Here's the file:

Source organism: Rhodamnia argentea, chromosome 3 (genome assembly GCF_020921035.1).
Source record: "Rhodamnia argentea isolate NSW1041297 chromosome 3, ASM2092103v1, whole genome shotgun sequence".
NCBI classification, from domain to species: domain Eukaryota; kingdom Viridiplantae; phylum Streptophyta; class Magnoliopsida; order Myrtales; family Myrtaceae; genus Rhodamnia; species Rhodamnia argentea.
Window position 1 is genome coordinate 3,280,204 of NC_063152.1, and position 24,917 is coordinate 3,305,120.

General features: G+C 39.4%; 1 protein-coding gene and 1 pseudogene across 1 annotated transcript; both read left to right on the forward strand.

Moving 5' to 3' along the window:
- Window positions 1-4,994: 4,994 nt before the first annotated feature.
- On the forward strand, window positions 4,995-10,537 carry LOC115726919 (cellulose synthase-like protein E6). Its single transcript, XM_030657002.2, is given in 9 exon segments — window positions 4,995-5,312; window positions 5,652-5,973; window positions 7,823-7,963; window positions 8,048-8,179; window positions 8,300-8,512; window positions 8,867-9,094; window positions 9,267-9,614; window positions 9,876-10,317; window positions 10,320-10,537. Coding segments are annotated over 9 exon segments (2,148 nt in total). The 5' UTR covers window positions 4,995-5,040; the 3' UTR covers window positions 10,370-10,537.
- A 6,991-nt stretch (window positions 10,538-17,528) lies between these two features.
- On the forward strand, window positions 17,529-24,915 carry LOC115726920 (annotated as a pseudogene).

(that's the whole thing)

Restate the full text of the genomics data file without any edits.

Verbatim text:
Source organism: Rhodamnia argentea, chromosome 3 (genome assembly GCF_020921035.1).
Source record: "Rhodamnia argentea isolate NSW1041297 chromosome 3, ASM2092103v1, whole genome shotgun sequence".
NCBI classification, from domain to species: domain Eukaryota; kingdom Viridiplantae; phylum Streptophyta; class Magnoliopsida; order Myrtales; family Myrtaceae; genus Rhodamnia; species Rhodamnia argentea.
Window position 1 is genome coordinate 3,280,204 of NC_063152.1, and position 24,917 is coordinate 3,305,120.

General features: G+C 39.4%; 1 protein-coding gene and 1 pseudogene across 1 annotated transcript; both read left to right on the forward strand.

Moving 5' to 3' along the window:
- Window positions 1-4,994: 4,994 nt before the first annotated feature.
- On the forward strand, window positions 4,995-10,537 carry LOC115726919 (cellulose synthase-like protein E6). Its single transcript, XM_030657002.2, is given in 9 exon segments — window positions 4,995-5,312; window positions 5,652-5,973; window positions 7,823-7,963; window positions 8,048-8,179; window positions 8,300-8,512; window positions 8,867-9,094; window positions 9,267-9,614; window positions 9,876-10,317; window positions 10,320-10,537. Coding segments are annotated over 9 exon segments (2,148 nt in total). The 5' UTR covers window positions 4,995-5,040; the 3' UTR covers window positions 10,370-10,537.
- A 6,991-nt stretch (window positions 10,538-17,528) lies between these two features.
- On the forward strand, window positions 17,529-24,915 carry LOC115726920 (annotated as a pseudogene).